Such a view insists that Zurbarán must be either genuinely prayerful or commercially savvy, but not both. Yet we might wonder whether the artist and his contemporaries, whose Christian theology insisted that God became decisively involved in even the most mundane human affairs by becoming human Himself, would have recognized such a stark distinction between prayer and work. To the contrary, Zurbarán’s Jacob and His Twelve Sons, like its Genesis source material, reveals that both the oratory and the marketplace are charged with the sacramental grandeur of God.
Rereading Genesis in preparation for my visit to the exhibit, I was pleasantly surprised by the picaresque, almost novelistic quality of the narrative of Jacob and his sons. Like Chaucer’s Canterbury Tales or Boccaccio’s Decameron, these episodes portray a fallen human family in all of its gritty, convoluted reality. To start, Jacob disguises himself as his brother Esau in order to obtain a blessing from his father Isaac, while the twice-widowed Tamar (who later figures prominently in Matthew’s genealogy of Jesus), dressed as a prostitute, tricks Jacob’s son Judah (who is also her father-in-law twice-over) into impregnating her, thus securing her place in the family. And even though patristic exegesis would later hold up Jacob’s twelve sons as moral exemplars prefiguring the twelve apostles, the Genesis narrative explicitly reminds us that these are the same brothers who, envious of Joseph’s colorful robes, conscientiously decide to sell him into slavery in Egypt instead of just killing him outright. But what separates these stories from ordinary accounts of human depravity is the insistent, abiding presence of a loving God — one who consistently meets human sin, evident in countless betrayals and broken relationships, with ongoing fidelity, patience, and mercy.
With astounding visual economy, Zurbarán manages to compress this entire history into a single image, which consists of nothing more than a stooped figure, quietly leaning on a staff in a spare landscape. This is the portrait of Jacob, the first in the series. With his eyes downcast in a gesture of ponderous recollection, Jacob’s body language silently communicates a deep wisdom. His long white beard, flowing scarf, and crimson tunic seem to pull his entire figure to the earth, reminding us of our human frailty and mortality, the result of Adam and Eve’s fall from grace. Yet at the same time Jacob’s hands, gently cupped above the staff upon which he rests his weary frame, indicate that this same earth also offers stability and support. At the end of his life Jacob becomes a visual lesson in humility, the proper attitude of human reverence before God.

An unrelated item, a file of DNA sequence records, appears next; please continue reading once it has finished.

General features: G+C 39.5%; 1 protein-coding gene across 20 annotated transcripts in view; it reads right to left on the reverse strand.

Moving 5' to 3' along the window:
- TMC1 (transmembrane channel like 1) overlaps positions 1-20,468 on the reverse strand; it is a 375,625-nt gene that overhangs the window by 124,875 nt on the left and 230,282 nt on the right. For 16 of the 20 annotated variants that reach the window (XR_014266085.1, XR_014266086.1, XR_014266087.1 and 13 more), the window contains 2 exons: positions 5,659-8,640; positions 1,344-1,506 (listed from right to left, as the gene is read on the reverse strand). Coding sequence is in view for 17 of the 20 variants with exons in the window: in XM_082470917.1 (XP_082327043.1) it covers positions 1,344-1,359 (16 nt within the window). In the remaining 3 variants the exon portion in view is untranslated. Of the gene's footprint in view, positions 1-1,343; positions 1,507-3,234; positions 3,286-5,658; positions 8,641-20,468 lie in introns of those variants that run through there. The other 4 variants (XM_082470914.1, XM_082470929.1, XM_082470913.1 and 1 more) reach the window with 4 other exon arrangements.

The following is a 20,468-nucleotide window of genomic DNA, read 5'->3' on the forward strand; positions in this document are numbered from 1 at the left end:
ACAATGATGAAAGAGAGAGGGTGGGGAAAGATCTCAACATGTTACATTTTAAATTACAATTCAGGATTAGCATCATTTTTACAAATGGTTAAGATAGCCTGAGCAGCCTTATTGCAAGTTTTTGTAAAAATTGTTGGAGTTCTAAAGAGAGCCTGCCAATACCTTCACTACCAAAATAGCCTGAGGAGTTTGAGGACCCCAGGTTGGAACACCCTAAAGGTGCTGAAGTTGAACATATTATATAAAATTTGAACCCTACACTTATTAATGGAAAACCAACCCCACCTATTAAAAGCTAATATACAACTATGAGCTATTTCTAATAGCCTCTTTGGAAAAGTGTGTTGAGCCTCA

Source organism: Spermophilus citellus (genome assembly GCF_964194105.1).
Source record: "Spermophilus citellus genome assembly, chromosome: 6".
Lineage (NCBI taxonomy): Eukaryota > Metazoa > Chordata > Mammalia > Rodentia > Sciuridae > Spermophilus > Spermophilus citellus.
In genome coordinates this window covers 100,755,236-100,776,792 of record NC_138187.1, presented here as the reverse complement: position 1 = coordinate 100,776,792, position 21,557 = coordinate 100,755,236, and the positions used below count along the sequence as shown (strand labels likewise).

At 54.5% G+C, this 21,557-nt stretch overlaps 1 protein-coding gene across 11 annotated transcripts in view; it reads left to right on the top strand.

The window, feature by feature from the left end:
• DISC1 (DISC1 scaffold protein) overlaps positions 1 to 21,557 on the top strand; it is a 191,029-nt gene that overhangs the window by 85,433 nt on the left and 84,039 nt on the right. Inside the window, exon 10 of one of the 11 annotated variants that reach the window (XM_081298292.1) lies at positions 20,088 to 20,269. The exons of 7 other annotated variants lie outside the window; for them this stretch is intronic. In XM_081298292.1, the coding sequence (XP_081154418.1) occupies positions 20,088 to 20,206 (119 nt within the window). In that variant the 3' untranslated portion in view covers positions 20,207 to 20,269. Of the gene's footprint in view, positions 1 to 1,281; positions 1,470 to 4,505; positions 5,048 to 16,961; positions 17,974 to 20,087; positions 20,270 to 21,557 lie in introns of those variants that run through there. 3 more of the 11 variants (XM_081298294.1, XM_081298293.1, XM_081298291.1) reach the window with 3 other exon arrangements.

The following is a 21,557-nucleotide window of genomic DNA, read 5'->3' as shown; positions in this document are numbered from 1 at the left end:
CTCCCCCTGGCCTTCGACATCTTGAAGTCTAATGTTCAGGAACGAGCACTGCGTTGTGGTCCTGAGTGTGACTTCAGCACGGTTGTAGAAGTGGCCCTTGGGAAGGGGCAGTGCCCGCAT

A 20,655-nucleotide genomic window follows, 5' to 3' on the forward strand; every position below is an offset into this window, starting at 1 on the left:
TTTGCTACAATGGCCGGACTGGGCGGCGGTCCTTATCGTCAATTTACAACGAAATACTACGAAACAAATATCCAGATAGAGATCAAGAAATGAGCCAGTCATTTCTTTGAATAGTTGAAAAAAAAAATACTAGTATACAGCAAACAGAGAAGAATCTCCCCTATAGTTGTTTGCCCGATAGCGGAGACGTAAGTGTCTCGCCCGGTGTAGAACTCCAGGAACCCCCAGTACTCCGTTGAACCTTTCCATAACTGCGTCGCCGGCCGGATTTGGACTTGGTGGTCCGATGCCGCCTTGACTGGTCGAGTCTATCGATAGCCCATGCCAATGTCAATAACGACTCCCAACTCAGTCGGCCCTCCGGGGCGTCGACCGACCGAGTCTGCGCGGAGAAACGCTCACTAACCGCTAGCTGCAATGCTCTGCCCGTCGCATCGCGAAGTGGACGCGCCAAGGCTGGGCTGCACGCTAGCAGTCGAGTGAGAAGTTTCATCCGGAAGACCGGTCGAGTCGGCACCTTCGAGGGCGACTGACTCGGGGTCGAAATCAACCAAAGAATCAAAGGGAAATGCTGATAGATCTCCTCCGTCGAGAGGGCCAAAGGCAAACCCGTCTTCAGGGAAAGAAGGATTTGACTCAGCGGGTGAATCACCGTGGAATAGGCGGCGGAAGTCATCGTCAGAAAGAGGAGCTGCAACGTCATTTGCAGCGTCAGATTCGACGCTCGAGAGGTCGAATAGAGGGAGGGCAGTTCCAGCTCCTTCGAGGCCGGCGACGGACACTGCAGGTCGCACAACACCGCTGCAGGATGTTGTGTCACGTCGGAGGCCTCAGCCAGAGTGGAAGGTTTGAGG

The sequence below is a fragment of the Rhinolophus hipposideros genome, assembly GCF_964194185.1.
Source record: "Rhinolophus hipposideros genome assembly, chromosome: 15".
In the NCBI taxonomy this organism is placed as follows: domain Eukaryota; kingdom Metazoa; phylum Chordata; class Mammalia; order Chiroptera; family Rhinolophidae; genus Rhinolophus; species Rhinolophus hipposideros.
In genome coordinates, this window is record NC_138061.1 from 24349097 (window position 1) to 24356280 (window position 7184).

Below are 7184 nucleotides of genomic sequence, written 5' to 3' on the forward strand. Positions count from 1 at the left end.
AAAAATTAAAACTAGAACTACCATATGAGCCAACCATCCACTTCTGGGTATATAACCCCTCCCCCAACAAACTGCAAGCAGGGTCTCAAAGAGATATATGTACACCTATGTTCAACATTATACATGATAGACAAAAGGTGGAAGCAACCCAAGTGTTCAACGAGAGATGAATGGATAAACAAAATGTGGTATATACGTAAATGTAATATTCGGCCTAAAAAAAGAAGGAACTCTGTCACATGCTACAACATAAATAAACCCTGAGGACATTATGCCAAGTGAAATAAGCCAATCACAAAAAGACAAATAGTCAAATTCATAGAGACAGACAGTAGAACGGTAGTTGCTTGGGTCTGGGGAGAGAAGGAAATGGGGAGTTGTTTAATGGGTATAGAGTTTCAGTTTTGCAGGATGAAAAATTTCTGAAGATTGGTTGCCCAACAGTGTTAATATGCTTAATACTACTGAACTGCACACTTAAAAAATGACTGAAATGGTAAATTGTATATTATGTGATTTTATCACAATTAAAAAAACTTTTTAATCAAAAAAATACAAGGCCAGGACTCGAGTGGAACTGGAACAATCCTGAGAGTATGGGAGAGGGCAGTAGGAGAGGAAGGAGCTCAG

The portraits of the sons that follow offer varying responses to this fatherly example. As the images succeed each other, our eyes are immediately drawn to their painstakingly detailed clothing, through which Zurbarán communicates the essence of their personalities. Levi’s tasseled priestly robes, Judah’s fur-lined regal mantle, and Dan’s pointed turban indicate their high social status but also reveal their arrogance, while the plain brown farmers’ tunics worn by Issachar and Naphtali suggest their self-effacing lowliness. Curiously, Zurbarán depicts these last two with greater warmth than the others: unlike Levi and Dan, who turn their backs to us, or the crowned-and-sceptered Judah, who seems to disappear beneath the folds of his royal clothing, Issachar and Naphtali are portrayed in simple profile, with their gazes directed down toward the earth. In contrast to the cursory mention they receive in Genesis 49, here by their very starkness Zurbarán has made them two of the most attractive portraits in the series, inviting viewers to linger contemplatively. Issachar, sandaled and accompanied by a donkey, and Naphtali, barefoot with a shovel and strap slung over his naked shoulder, eschew the guarded, self-conscious pride of their brothers, unmistakably evoking the humility of Christ. The moral and spiritual lesson imparted by Zurbarán’s portraits now emerges into view.